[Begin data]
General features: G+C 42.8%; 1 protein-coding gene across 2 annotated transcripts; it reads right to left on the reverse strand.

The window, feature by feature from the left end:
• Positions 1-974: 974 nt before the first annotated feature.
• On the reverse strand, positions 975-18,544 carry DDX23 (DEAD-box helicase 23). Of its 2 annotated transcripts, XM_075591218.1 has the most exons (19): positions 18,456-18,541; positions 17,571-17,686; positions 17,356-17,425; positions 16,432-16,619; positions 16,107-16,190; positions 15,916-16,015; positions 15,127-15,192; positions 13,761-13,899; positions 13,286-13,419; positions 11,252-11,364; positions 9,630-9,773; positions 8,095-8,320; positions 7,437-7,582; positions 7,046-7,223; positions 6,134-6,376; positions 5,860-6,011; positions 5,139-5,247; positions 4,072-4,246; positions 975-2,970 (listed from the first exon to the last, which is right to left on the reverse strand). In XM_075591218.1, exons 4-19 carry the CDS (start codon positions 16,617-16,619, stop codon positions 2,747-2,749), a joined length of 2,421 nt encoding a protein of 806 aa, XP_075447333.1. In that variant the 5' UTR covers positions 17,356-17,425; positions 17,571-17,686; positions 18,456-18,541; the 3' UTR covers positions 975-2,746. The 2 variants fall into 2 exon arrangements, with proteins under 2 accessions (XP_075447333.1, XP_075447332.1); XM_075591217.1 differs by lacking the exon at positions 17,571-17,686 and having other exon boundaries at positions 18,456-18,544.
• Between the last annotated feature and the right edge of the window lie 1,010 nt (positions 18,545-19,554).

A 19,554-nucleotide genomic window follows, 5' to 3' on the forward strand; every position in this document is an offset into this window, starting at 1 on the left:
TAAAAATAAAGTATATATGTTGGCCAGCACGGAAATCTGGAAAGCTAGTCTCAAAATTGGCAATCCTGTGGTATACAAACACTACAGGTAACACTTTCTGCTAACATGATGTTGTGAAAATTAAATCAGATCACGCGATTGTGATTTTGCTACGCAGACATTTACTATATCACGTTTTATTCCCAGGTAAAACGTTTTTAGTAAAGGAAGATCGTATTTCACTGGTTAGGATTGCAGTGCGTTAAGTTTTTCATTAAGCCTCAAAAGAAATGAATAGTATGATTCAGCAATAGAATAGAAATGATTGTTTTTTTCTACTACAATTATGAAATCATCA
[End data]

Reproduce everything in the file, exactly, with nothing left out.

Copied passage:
General features: G+C 42.8%; 1 protein-coding gene across 2 annotated transcripts; it reads right to left on the reverse strand.

The window, feature by feature from the left end:
• Positions 1-974: 974 nt before the first annotated feature.
• On the reverse strand, positions 975-18,544 carry DDX23 (DEAD-box helicase 23). Of its 2 annotated transcripts, XM_075591218.1 has the most exons (19): positions 18,456-18,541; positions 17,571-17,686; positions 17,356-17,425; positions 16,432-16,619; positions 16,107-16,190; positions 15,916-16,015; positions 15,127-15,192; positions 13,761-13,899; positions 13,286-13,419; positions 11,252-11,364; positions 9,630-9,773; positions 8,095-8,320; positions 7,437-7,582; positions 7,046-7,223; positions 6,134-6,376; positions 5,860-6,011; positions 5,139-5,247; positions 4,072-4,246; positions 975-2,970 (listed from the first exon to the last, which is right to left on the reverse strand). In XM_075591218.1, exons 4-19 carry the CDS (start codon positions 16,617-16,619, stop codon positions 2,747-2,749), a joined length of 2,421 nt encoding a protein of 806 aa, XP_075447333.1. In that variant the 5' UTR covers positions 17,356-17,425; positions 17,571-17,686; positions 18,456-18,541; the 3' UTR covers positions 975-2,746. The 2 variants fall into 2 exon arrangements, with proteins under 2 accessions (XP_075447333.1, XP_075447332.1); XM_075591217.1 differs by lacking the exon at positions 17,571-17,686 and having other exon boundaries at positions 18,456-18,544.
• Between the last annotated feature and the right edge of the window lie 1,010 nt (positions 18,545-19,554).

A 19,554-nucleotide genomic window follows, 5' to 3' on the forward strand; every position in this document is an offset into this window, starting at 1 on the left:
TAAAAATAAAGTATATATGTTGGCCAGCACGGAAATCTGGAAAGCTAGTCTCAAAATTGGCAATCCTGTGGTATACAAACACTACAGGTAACACTTTCTGCTAACATGATGTTGTGAAAATTAAATCAGATCACGCGATTGTGATTTTGCTACGCAGACATTTACTATATCACGTTTTATTCCCAGGTAAAACGTTTTTAGTAAAGGAAGATCGTATTTCACTGGTTAGGATTGCAGTGCGTTAAGTTTTTCATTAAGCCTCAAAAGAAATGAATAGTATGATTCAGCAATAGAATAGAAATGATTGTTTTTTTCTACTACAATTATGAAATCATCA